Sunday, December 19, 2010

Procedural Nebulas

Now, I'm not sure that Carl Sagan would approve of space being so routinely depicted this colorfully, but let's face it... things can get a little boring without a splash of color. But if you want to get all "Sci Fi nerd" about it, the bulk of a player's time in this game will be spent on the fringes of an area of the universe known as "Wild Space." Further still, and the mostly vacuous solar systems of the inner universe are replaced with labyrinthine corrals of solid matter, which will hopefully be a feature of Ring Runner Part 2! We're crazy enough to want to include Wild Space in this installment of the game, but we're not crazy enough to attempt it, yet!

The video above is a demonstration of just a few of the over 4 billion possible nebulae that Ring Runner: Flight of the Sages can generate.

All nebulae are a result of simplex noise, which is basically a modernized version of Perlin noise of Tron fame, and fluid dynamics, which is a GPU-based, physics-driven simulation of the motion of fluids. These fluids can have varying density and are dispersed by a variety of forces, such as explosions, sine waves, cyclones, etc. The effected density map is used to determine alpha (transparency) values. The darker the pixel, the less opaque it will be.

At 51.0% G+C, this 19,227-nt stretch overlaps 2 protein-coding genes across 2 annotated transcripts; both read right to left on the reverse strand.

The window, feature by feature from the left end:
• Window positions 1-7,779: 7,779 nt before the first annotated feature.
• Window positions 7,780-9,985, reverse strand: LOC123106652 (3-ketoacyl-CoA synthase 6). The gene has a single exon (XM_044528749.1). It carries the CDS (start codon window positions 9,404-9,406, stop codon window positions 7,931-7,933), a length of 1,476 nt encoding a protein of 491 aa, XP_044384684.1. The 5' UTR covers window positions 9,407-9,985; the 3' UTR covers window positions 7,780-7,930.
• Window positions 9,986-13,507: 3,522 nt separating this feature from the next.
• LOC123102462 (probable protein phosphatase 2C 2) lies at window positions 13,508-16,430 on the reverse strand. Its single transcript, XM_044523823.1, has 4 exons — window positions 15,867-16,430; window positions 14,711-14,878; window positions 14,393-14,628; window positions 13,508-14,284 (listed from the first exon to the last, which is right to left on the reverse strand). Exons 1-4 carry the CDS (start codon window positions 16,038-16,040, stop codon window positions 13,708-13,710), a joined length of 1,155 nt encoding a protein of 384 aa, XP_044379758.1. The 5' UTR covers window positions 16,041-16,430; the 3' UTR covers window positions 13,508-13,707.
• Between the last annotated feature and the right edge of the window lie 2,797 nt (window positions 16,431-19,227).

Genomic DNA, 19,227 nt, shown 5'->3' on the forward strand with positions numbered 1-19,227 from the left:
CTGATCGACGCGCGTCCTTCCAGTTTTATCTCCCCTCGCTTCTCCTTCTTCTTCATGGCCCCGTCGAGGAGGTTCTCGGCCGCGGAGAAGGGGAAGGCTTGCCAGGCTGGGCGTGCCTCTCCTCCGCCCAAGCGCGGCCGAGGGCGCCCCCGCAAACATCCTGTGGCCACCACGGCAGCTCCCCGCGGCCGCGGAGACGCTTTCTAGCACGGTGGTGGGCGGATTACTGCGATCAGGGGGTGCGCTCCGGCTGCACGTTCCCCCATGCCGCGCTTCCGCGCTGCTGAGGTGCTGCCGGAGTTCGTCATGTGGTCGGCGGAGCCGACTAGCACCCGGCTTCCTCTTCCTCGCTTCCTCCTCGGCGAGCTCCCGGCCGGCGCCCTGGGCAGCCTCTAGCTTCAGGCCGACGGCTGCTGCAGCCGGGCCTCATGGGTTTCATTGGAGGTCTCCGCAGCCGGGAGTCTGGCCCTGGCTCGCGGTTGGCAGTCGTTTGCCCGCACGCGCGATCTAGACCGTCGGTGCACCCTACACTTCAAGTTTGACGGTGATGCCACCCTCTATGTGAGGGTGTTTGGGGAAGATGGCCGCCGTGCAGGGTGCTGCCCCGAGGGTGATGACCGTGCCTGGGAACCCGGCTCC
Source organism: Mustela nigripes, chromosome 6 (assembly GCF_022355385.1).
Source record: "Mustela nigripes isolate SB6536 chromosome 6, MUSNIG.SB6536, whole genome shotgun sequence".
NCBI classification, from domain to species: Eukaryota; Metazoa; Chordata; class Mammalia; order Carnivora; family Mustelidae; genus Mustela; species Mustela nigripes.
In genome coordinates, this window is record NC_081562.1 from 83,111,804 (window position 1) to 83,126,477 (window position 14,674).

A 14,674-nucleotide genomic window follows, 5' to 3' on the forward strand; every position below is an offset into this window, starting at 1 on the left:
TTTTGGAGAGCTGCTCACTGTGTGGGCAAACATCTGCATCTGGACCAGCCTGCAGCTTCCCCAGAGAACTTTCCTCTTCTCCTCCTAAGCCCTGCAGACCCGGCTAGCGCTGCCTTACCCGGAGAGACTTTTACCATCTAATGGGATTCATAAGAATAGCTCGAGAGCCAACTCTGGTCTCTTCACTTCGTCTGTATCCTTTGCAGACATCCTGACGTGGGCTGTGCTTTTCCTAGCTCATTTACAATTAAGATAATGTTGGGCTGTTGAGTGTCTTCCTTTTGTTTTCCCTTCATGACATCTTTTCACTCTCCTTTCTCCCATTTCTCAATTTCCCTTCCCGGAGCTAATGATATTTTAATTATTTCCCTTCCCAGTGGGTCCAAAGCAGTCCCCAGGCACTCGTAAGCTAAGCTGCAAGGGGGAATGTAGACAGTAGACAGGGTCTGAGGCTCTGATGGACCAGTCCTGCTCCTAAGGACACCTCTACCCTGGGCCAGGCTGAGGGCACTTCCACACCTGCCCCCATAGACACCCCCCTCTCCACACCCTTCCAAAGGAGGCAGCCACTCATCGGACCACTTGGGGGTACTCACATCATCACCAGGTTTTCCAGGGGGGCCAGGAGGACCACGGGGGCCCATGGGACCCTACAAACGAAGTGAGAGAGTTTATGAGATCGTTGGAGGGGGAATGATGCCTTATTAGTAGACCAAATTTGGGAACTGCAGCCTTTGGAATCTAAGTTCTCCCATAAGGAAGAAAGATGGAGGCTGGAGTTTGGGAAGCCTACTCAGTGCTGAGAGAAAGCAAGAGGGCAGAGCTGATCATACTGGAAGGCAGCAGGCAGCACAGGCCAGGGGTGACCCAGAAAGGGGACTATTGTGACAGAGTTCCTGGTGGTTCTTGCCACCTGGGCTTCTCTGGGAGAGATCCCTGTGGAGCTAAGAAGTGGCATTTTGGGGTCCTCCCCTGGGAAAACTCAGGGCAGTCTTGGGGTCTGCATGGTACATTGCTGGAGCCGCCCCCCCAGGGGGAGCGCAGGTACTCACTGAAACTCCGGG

The same density map is used as a height map, so it can be lit in a semi-realistic, three-dimensional way. Just imagine that rays of light are traveling across several hills. The tallest hilltops, represented by the brightest pixels, will receive the most light, while occluding areas of lower elevation, represented by dimmer pixels, in the direction that the light is traveling.

If there is enough interest, we would be willing to make more technical posts detailing elements of the process.

Happy holidays!